Let’s take a quick quiz:
- You live in a state where medical cannabis is legal, and you have a current prescription for it from your doctor. Can you take it with you when you fly?
- You live in a state where recreational cannabis is legal, and you are flying to another state where it is also legal. Can you bring it with you on a plane?
- Airport TSA Agents follow different policies on flying with cannabis, following the laws of the states in which they are located. True or false?
You might be surprised to know that the answers are no, no, and false. Let’s take a look at the legalities around bringing edibles on a plane.
Can You Fly with Edibles?
Cannabis of any kind, even medical, even in states where it’s legal, falls under federal jurisdiction when an individual goes through a Transportation Security Administration (TSA) security checkpoint. At that point, the person enters the federally controlled territory of the airport, the aircraft, and its airspace. And cannabis and most cannabis-infused products are illegal under federal law.
According to the TSA, the only cannabis-related products that are legal (in either carry-ons or checked baggage) are those that contain no more than 0.3 percent THC or medication that has been approved by the FDA.
That said, the TSA’s own statement points out that its mission is security, and its priority is detecting threats to passengers and aircraft. The agency’s security officers don’t search for drugs, but if they discover any during screening, they’ll let a law enforcement officer handle it.
What Happens if You’re Caught Flying with Edibles?
This is when state or local jurisdictions come into play, and what happens next is complicated and depends on location.
For instance, while Massachusetts law allows a person to carry an ounce of cannabis at a time, the law itself makes the point that it is illegal to use any form of it (smoking, edibles, even vaping) in public or on federal land. Despite the legality of small amounts, if the TSA discovers your edibles during an airport security check at Boston Logan International Airport, they may contact the Massachusetts State Police at their discretion.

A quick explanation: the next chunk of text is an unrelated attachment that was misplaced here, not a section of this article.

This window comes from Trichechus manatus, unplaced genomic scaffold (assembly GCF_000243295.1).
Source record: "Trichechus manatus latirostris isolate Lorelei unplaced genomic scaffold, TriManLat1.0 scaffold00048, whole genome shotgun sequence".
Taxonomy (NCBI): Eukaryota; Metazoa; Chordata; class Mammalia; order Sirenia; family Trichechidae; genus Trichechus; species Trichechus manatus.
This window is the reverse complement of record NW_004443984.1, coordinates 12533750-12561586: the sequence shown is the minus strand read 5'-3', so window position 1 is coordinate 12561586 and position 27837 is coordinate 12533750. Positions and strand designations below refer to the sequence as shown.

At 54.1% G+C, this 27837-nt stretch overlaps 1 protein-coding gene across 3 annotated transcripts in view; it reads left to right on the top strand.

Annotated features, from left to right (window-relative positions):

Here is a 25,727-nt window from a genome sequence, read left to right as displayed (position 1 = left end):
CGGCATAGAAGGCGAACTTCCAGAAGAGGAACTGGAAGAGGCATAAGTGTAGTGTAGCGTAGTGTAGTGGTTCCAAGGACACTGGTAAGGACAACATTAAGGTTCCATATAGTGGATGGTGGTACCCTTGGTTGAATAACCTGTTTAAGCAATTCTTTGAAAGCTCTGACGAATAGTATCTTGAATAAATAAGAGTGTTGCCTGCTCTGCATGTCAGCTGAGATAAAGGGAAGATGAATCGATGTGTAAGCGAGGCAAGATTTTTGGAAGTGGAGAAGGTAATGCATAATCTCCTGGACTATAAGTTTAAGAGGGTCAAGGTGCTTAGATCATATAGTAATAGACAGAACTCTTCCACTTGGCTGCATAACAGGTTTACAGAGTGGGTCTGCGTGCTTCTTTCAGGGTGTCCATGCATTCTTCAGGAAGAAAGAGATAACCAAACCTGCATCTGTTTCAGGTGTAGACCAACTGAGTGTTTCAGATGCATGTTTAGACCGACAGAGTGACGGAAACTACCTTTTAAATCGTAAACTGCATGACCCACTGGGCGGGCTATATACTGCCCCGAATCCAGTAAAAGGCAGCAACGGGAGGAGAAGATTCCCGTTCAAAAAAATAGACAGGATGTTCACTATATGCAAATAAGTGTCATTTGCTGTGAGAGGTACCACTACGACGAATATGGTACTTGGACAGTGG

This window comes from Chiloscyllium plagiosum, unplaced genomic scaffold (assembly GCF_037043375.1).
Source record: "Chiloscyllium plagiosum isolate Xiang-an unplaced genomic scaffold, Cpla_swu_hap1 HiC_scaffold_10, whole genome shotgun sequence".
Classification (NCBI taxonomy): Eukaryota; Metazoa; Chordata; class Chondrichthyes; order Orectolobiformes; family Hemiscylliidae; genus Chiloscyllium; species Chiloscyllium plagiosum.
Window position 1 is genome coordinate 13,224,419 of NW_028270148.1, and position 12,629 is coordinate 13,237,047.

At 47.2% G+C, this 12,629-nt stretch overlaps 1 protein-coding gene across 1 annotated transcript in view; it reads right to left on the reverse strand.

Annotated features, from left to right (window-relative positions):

Different states may take different levels of action at this point. At Los Angeles International Airport, even though their policy notes that although TSA screening checkpoints are under federal jurisdiction, the Airport Police Division won’t arrest an individual in the airport if he or she does not exceed the legal amount in their possession, which is up to 28.5 grams.
A few airports, including Las Vegas’ McCarran International Airport, have installed “amnesty boxes,” where travelers can dispose of cannabis and related products without penalty. And others, including Denver International Airport, still prohibit cannabis anywhere on airport property. Denver’s Channel 7 reporters filed Freedom of Information requests and found that there were five times the number of cannabis “items” seized at DIA in the first eight months of 2018 than there were in the same time period in 2017 — 635 in 2018, 115 in 2017. Passengers who have items confiscated are typically interviewed by a Denver police officer.
Please note that these regulations, as well as state and federal laws, only govern American citizens when they are in the United States. Cannabis laws around the world vary greatly, and getting caught in a country where it’s illegal can have serious ramifications. The U.S. State Department has even warned travelers against traveling with CBD oil in their luggage.
What Should Medical Marijuana Patients Do?
Unfortunately, flying with medical marijuana is also a violation of federal regulations, but some states allow medical cannabis reciprocity. This means patients with medical marijuana cards can enjoy similar privileges when they’re away from their home state, although they may have to apply for a new card valid only in the state they are visiting. At the time of publishing this article, the following states offered medical card reciprocity:
- New Hampshire
- Rhode Island
- Washington DC
However, the circumstances and amount allowed differ from state to state. For example, Arizona does not allow visitors to patronize dispensaries, although legally they may consume it, while Hawaii allows visitors who have applied for an in-state card to purchase up to 4 ounces of cannabis (per 15-day period) from certified dispensaries. Be sure to do your homework before you travel.
So, Can You Bring Edibles on a Plane?
At this point, the answer is no. Bringing any cannabis product with more than 0.3 percent THC on an aircraft is against federal law. However, even though federal regulations trump all others while airline passengers are beyond a TSA checkpoint, the laws are changing rapidly. Check the laws of your departure and arrival cities, as well as their airports and airlines that you plan to use to know exactly what the situation will be.
If you are interested in learning more about cannabis legality around the world, cannabis tourism, driving with cannabis, and more, check out our new Traveling with Cannabis ebook.
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